God's War offers a sweeping new vision of one of history's most astounding events: the Crusades.
From 1096 to 1500, European Christians fought to recreate the Middle East, Muslim Spain, and the pagan Baltic in the image of their God. The Crusades are perhaps both the most familiar and most misunderstood phenomena of the medieval world, and here Christopher Tyerman seeks to recreate, from the ground up, the centuries of violence committed as an act of religious devotion.
The result is a stunning reinterpretation of the Crusades, revealed as both bloody political acts and a manifestation of a growing Christian communal identity. Tyerman uncovers a system of belief bound by aggression, paranoia, and wishful thinking, and a culture founded on war as an expression of worship, social discipline, and Christian charity.
This astonishing historical narrative is imbued with figures that have become legendsSaladin, Richard the Lionheart, Philip Augustus. But Tyerman also delves beyond these leaders to examine the thousands and thousands of Christian menfrom Knights Templars to mercenaries to peasantswho, in the name of their Savior, abandoned their homes to conquer distant and alien lands, as well as the countless people who defended their soil and eventually turned these invaders back. With bold analysis, Tyerman explicates the contradictory mix of genuine piety, military ferocity, and plain greed that motivated generations of Crusaders. He also offers unique insight into the maturation of a militant Christianity that defined Europe's identity and that has forever influenced the cyclical antagonisms between the Christian and Muslim worlds.
Drawing on all of the most recent scholarship, and told with great verve and authority, God's War is the definitive account of a fascinating and horrifying story that continues to haunt our contemporary world.
Tyerman's wonderful book is contemporary medieval history-writing at the top of its game. It is also the finest history of the Crusades that anyone has ever written, fully informed by its predecessors and by the excellent scholarship of the past half century. Trenchantly written on the grand scale and full of vivid detail, clear argument, and sharp judgment, God's War shows how the entire apparatus of crusade became tightly woven into European institutional and social life and consciousness, offering a highly original perspective on all of early European history and on European relations with non-Europeans. It shows no patience with ignorant mythologizing, modern condescension, or cultural instrumentalism.. In short, it constitutes a crusade history for the twenty-first century—and just in time. Edward M. Peters, Henry Charles Lea Professor of History, University of Pennsylvania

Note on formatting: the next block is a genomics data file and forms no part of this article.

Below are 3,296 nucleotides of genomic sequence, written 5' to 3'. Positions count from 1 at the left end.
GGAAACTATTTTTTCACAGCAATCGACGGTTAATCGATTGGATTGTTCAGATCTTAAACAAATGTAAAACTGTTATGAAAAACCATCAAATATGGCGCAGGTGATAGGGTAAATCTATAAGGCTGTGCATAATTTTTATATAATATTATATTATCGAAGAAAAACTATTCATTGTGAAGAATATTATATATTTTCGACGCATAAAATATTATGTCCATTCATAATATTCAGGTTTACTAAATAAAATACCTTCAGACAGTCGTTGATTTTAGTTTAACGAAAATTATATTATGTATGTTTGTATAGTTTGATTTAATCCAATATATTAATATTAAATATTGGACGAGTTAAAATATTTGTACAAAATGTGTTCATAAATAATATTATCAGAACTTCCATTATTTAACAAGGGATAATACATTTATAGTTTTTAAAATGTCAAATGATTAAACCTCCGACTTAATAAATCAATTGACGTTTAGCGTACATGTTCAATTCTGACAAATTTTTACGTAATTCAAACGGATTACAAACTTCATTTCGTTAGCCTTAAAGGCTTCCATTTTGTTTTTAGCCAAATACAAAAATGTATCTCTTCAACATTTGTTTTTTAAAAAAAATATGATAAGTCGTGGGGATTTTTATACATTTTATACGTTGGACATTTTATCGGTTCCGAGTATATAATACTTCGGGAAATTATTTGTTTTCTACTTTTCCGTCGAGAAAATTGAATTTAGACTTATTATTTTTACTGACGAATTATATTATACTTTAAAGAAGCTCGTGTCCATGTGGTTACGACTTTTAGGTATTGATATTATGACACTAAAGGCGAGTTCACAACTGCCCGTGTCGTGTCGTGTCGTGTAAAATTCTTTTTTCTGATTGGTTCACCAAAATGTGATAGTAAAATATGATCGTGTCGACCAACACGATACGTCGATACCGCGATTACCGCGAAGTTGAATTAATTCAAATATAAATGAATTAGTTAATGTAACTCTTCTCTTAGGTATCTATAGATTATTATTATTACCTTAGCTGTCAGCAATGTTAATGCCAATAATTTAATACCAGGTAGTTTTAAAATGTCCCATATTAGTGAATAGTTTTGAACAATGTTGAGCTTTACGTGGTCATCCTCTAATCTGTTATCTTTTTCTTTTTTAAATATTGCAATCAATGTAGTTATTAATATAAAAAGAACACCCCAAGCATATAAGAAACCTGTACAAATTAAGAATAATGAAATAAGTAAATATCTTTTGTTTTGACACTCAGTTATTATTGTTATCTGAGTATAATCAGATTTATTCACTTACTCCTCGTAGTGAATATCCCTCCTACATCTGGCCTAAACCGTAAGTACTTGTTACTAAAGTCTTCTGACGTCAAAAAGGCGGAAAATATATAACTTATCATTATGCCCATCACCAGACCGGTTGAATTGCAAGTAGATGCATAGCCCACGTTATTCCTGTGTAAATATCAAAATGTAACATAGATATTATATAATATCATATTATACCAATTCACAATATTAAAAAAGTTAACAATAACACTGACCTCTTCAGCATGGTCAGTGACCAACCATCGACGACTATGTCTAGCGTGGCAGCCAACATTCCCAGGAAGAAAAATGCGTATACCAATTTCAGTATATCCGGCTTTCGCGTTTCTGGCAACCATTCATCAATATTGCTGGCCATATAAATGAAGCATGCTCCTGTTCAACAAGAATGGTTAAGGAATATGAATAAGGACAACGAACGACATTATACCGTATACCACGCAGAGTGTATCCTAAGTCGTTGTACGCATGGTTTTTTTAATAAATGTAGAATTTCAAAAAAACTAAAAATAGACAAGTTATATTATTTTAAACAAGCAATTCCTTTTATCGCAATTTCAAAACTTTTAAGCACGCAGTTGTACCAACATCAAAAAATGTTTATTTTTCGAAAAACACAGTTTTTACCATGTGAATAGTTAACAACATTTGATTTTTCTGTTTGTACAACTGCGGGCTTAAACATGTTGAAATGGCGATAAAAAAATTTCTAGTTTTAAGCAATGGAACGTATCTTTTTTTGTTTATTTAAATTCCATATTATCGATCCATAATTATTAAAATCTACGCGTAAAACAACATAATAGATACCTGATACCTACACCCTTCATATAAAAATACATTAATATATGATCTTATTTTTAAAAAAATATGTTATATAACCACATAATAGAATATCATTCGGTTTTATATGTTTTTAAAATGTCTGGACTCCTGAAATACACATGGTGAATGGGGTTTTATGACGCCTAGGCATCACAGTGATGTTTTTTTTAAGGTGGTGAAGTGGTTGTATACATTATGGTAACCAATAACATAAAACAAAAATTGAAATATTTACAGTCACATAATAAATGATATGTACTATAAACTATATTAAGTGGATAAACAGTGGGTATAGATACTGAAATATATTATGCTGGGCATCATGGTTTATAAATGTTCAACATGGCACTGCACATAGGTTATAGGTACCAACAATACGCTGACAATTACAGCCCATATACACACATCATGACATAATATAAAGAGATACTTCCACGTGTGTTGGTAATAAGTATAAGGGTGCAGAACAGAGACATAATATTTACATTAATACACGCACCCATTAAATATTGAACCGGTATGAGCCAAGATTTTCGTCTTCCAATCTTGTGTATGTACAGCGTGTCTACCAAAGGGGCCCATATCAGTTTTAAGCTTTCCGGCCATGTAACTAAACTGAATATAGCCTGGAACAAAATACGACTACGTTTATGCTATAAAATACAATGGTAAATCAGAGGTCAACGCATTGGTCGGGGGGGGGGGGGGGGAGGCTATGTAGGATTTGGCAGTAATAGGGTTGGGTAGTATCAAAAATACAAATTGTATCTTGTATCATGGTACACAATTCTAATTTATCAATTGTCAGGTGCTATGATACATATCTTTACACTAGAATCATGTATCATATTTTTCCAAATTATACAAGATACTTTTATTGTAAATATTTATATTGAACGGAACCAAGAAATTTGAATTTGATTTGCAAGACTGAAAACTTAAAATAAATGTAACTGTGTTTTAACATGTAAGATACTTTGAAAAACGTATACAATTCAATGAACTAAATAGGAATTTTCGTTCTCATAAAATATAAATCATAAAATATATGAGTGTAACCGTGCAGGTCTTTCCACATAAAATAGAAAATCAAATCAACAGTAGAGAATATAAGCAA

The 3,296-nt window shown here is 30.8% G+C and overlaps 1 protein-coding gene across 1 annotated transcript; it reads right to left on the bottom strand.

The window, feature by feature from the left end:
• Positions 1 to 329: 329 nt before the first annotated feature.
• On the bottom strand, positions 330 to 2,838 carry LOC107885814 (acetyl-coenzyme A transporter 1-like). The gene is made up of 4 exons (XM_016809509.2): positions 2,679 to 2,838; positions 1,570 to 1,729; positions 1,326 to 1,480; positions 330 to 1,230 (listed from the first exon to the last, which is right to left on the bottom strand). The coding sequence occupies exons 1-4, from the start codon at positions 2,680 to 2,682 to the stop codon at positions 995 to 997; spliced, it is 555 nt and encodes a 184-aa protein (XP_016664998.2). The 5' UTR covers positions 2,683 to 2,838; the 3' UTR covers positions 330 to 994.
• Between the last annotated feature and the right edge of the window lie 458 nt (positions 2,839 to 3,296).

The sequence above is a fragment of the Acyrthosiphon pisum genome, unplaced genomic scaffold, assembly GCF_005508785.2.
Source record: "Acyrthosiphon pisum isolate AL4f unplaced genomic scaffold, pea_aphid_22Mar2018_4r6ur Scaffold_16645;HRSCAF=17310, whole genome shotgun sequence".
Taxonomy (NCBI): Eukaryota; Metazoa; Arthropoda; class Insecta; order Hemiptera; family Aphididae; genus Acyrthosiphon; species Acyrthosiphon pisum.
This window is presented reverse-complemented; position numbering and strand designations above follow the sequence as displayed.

James M. Powell
At a time when interest in the Middle East and the Crusades has reached a new height, Christopher Tyerman has made a significant contribution to the ever-growing shelves of books devoted to this subject. Tyerman's well-written book focuses heavily on the development of ideas about holy war from antiquity onward and on the crusade to the East from the eleventh to the sixteenth century. It is based on a careful reading of both primary and secondary sources and will prove an important resource for a broad audience of scholars, students, and general readers. The comparison with Runciman's history leaps out from the pages of this large volume and the temptation to address it will no doubt seduce others, but this volume is Tyerman through and through. James M. Powell, Professor Emeritus of Medieval History, Syracuse University
Christopher Tyerman has crafted a superb book whose majestic architecture compares with Runciman's classic study of the Crusades…He is an entertaining as well as reliable guide to the bizarre centuries-long episode in which Western Christianity willfully ignored its Master's principles of love and forgiveness. Diarmaid MacCulloch, author of Thomas Cranmer: a Life
Paul M. Cobb
This is a magisterial work. In God's War, the Crusades are not just emblematic episodes in a troubled history of Europe's encounter with Islam. Tyerman shows that they are, with all their contradictions—tragedy and tomfoolery, idealism and cynicism, piety and savagery—fundamentally and inescapably human. Paul M. Cobb, Associate Professor of Islamic History, Fellow of the Medieval Institute, University of Notre Dame